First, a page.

Stop beating yourself up about what caused your tinnitusJune 13, 2017
Benefits of wearing earplugsJuly 8, 2017
In today’s post, I want to shine a light on tinnitus and ear wax, you know the stuff that gives you great pleasure removing from your ear with a Q-tip… Note to self Q-tips shouldn’t be used to clean your ears but I will get onto that a little later
For many years I would always use a Q-tip in my ears as if I was digging for gold, you know the way pushing the Q-tip right in to get every little speckle of wax. Little did I know until I developed tinnitus that earwax is actually very important to protect the ear and serves a great purpose to keeping your ears healthy
What is ear wax?
Have you ever pulled out a great lump of earwax and thought what the hell is this? Earwax is also known as cerumen (the professional term) the colour is a yellowish waxy substance secreted in the ear canal of humans.
Types of earwax are different from person to person for instance
Wet, the dominant type – More common amoungst Africans/Europeans
Dry, the recessive type – More common among Native Americans, Pacific Islanders, and Asians
Tarry, classic wet, and firm nuggets
Why do we need ear wax?
The main benefit of earwax plays a very important part in protecting the skin of the human ear canal, assists in cleaning and lubrication, and also provides some protection against bacteria, fungi, insects and water.
The way that the ear canal is formed it’s designed to detect sound and translate signals to the brain. Unfortunately the way that the ear canal is designed it traps dust, dirt and other unwanted guests, luckily because we have earwax in the ear canal it absorbs dead skin cells and debris, preventing them from being pulled deeper into the ear canal.
Essentially, it’s your ear’s last line of defence!
How Is Ear Wax Formed?
Earwax is formed in the outer part of the ear canal from special glands, after the wax is formed it slowly makes it way through the outer ear canal to the opening of the ear. Then it either falls out or is removed when you wash
Basically congealed sweat from the outer part of the ear…. YUK!
How To Clear Earwax
As I mentioned at the start of the article, using Q-tips to clear your ears is a big no no! If we use Q-tips to clean the inner part of the ear what we are actually doing is pushing the ear wax deeper into the ear canal resulting in further problems. The way we should be using Q- tips is to use around the outer part of the ear removing any unwanted wax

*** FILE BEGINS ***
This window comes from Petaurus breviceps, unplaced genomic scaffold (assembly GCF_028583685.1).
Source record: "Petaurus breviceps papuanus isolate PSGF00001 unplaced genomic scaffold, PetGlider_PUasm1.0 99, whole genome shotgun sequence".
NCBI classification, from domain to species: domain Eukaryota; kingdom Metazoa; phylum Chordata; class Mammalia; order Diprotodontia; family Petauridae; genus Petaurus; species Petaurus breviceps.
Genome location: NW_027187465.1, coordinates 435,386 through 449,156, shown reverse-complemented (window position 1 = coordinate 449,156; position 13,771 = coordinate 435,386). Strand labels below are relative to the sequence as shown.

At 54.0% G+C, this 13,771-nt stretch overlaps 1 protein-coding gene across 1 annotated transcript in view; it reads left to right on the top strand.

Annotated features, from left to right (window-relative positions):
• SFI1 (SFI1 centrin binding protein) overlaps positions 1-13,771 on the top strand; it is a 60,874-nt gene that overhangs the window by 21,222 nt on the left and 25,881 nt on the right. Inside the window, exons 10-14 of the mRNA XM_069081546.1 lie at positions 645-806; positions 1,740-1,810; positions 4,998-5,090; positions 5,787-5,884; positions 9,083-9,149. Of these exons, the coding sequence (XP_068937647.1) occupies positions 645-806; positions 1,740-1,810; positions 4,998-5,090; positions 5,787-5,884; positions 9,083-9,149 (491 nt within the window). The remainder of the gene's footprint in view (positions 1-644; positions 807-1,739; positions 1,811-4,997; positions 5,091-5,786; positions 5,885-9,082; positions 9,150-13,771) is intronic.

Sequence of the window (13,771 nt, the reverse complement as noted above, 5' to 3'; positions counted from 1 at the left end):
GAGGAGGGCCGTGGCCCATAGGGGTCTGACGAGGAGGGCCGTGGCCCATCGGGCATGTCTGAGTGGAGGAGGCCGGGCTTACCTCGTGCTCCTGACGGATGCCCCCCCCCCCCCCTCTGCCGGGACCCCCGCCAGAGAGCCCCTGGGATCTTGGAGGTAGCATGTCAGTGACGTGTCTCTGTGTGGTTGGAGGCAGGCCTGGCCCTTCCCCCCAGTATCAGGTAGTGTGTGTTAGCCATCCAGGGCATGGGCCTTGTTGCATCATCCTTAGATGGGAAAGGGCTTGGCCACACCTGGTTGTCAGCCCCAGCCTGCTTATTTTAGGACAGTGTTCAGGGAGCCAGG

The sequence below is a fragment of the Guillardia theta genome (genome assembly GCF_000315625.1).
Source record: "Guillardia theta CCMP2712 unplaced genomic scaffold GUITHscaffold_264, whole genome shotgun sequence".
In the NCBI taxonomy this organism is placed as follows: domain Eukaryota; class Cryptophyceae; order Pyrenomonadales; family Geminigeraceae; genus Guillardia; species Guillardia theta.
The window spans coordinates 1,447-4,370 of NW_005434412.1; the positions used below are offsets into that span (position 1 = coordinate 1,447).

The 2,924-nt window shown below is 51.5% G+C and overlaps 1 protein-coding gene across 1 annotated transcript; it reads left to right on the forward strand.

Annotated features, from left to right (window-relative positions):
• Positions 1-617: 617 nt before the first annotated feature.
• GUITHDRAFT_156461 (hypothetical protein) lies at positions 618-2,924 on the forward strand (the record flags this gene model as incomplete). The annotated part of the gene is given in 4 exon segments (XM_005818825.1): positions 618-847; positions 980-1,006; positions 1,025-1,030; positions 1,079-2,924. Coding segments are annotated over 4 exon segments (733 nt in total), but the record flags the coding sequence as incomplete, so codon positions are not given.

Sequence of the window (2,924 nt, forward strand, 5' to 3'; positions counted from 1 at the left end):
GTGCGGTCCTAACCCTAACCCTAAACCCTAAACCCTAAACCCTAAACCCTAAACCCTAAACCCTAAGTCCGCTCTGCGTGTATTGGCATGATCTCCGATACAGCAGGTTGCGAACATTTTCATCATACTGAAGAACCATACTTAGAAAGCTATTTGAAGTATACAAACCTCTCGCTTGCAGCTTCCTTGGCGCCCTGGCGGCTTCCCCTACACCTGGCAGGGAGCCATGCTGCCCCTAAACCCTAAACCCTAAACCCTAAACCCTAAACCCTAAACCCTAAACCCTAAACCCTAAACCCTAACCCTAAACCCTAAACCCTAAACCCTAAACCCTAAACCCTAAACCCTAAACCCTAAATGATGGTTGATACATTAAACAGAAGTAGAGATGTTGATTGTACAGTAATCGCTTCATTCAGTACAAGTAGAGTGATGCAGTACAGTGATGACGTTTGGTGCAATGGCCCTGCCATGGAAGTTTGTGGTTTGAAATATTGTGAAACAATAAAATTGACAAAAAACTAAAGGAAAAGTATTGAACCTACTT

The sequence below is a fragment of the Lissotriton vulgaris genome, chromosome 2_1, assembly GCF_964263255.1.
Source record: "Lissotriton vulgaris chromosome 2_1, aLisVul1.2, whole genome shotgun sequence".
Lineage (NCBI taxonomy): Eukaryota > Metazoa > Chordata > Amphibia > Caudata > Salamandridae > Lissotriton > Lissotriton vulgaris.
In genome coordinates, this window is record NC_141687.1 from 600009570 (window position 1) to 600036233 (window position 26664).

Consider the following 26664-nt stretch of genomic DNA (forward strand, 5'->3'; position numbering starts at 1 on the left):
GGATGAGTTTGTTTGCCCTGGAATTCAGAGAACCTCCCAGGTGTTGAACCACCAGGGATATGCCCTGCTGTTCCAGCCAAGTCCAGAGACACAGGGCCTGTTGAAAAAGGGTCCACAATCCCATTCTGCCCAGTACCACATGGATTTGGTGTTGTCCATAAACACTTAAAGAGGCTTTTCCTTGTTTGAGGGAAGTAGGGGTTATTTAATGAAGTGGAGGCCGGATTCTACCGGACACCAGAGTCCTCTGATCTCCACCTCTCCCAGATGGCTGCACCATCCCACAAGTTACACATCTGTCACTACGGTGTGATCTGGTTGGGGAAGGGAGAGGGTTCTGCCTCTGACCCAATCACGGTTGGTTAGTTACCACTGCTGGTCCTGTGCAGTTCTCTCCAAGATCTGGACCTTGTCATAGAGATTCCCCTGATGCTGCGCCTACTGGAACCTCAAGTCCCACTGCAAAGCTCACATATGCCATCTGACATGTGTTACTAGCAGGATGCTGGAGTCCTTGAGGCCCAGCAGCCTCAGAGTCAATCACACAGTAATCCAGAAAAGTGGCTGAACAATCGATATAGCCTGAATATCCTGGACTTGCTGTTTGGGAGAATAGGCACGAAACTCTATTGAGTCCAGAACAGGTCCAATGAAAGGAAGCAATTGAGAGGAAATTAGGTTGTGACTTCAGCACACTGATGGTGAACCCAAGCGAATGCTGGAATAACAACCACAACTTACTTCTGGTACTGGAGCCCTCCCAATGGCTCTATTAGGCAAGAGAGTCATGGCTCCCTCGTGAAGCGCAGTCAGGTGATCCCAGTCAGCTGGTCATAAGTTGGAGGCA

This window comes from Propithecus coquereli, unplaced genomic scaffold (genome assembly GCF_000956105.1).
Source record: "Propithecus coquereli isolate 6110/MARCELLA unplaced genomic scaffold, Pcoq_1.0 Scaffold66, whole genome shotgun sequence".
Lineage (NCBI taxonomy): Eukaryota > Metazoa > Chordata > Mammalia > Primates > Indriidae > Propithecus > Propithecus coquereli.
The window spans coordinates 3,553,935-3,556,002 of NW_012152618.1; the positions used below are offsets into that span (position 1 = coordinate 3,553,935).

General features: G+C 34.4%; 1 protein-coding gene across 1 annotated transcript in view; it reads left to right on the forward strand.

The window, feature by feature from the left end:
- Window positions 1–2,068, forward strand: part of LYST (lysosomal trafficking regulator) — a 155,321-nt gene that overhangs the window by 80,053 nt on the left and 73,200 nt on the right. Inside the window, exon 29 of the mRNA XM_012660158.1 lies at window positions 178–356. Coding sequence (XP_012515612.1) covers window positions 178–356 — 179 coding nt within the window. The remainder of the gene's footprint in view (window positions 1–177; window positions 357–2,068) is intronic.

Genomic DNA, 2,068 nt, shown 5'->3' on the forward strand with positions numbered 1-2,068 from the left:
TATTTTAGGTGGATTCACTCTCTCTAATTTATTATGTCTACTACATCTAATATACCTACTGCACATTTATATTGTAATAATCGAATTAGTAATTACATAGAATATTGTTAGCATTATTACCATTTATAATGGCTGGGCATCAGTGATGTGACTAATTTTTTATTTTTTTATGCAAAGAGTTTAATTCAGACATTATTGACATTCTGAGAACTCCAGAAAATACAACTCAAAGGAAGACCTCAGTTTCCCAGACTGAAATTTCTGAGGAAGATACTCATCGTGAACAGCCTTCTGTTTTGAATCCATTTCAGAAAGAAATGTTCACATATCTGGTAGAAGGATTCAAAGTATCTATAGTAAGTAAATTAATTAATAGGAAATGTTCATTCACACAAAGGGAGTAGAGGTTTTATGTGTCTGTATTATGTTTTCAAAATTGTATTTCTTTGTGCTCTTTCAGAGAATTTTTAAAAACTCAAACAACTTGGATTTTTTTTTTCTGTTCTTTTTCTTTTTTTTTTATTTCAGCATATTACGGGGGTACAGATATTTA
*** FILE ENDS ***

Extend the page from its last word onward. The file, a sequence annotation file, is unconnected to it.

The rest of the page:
Some people suffer from very hard wax getting stuck in the ear canal as a result this cannot be cleared naturally so speaking with your GP or nurse will be able to clear using a specialized tool
Tinnitus and Earwax
Over the past number of years, I’ve had many people reach out to me and say that when they have blocked ear wax or an excessive amount this causes tinnitus to occur. Unfortunately this is very common especially for people that may experience very hard earwax
The deeper the earwax the more common tinnitus may occur, the main reason for this is if the wax touches the eardrum, causing pressure and changing how the ear drum vibrates sending different signals to the brain. As a result, people may experience tinnitus
Does removing earwax cause tinnitus?
Some sufferers become worried at the thought of seeing a GP/nurse and getting their ears syringed incase tinnitus becomes worse. There is currently no evidence that states removing earwax will make tinnitus worse after
Although earwax is gross it’s very important in ensuring we protect our hearing
Q-tips shouldn’t be used to clean the inner part of our ear
There are different types of ear wax, if you do have excessive amounts of ear wax then you need to see your GP
Ear wax build up is a very common reason why people experience tinnitus
Removing ear was will not make tinnitus worse
Hope you have enjoyed, next time you get that urge to start prodding around using a Q-tip just think earwax is key to having healthy ears